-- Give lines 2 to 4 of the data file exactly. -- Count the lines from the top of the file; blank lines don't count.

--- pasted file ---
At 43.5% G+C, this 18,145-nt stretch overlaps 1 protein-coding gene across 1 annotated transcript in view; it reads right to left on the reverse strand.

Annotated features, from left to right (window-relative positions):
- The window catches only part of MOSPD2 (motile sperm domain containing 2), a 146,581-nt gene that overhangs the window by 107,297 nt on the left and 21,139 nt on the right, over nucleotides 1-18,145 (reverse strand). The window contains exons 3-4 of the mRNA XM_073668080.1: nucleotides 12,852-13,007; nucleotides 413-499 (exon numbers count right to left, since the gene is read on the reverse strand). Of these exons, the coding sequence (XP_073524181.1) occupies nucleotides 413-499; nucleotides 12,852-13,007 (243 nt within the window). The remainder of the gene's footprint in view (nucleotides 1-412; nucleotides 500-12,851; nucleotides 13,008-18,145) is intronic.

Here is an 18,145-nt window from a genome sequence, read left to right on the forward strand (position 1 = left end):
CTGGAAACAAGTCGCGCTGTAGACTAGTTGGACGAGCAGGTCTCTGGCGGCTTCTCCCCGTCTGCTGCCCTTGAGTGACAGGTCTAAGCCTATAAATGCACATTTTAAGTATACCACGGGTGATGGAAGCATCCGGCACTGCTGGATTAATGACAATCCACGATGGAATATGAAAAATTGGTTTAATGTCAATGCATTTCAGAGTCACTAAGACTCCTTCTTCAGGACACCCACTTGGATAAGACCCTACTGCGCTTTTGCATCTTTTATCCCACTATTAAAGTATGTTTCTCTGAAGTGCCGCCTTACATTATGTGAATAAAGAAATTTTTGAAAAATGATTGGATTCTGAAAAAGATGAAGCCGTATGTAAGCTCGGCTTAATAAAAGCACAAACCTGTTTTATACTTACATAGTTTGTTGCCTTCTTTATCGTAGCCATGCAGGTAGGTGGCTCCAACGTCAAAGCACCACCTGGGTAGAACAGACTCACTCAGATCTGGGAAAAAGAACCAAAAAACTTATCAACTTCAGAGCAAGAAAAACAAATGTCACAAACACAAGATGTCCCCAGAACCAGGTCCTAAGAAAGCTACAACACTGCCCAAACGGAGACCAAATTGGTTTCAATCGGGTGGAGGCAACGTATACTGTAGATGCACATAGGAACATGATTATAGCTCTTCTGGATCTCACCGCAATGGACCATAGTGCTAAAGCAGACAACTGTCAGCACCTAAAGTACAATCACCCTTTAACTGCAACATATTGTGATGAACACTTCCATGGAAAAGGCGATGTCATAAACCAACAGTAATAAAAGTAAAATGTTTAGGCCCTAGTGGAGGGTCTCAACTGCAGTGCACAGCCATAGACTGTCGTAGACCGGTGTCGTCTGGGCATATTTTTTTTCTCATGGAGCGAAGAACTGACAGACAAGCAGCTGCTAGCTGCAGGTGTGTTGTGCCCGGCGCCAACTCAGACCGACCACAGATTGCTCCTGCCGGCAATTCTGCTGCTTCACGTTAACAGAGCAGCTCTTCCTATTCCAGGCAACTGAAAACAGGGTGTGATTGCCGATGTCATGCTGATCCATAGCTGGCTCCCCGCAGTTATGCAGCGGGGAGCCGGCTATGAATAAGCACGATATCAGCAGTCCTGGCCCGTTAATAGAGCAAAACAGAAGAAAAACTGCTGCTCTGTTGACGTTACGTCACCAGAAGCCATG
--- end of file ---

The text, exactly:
Annotated features, from left to right (window-relative positions):
- The window catches only part of MOSPD2 (motile sperm domain containing 2), a 146,581-nt gene that overhangs the window by 107,297 nt on the left and 21,139 nt on the right, over nucleotides 1-18,145 (reverse strand). The window contains exons 3-4 of the mRNA XM_073668080.1: nucleotides 12,852-13,007; nucleotides 413-499 (exon numbers count right to left, since the gene is read on the reverse strand). Of these exons, the coding sequence (XP_073524181.1) occupies nucleotides 413-499; nucleotides 12,852-13,007 (243 nt within the window). The remainder of the gene's footprint in view (nucleotides 1-412; nucleotides 500-12,851; nucleotides 13,008-18,145) is intronic.

Here is an 18,145-nt window from a genome sequence, read left to right on the forward strand (position 1 = left end):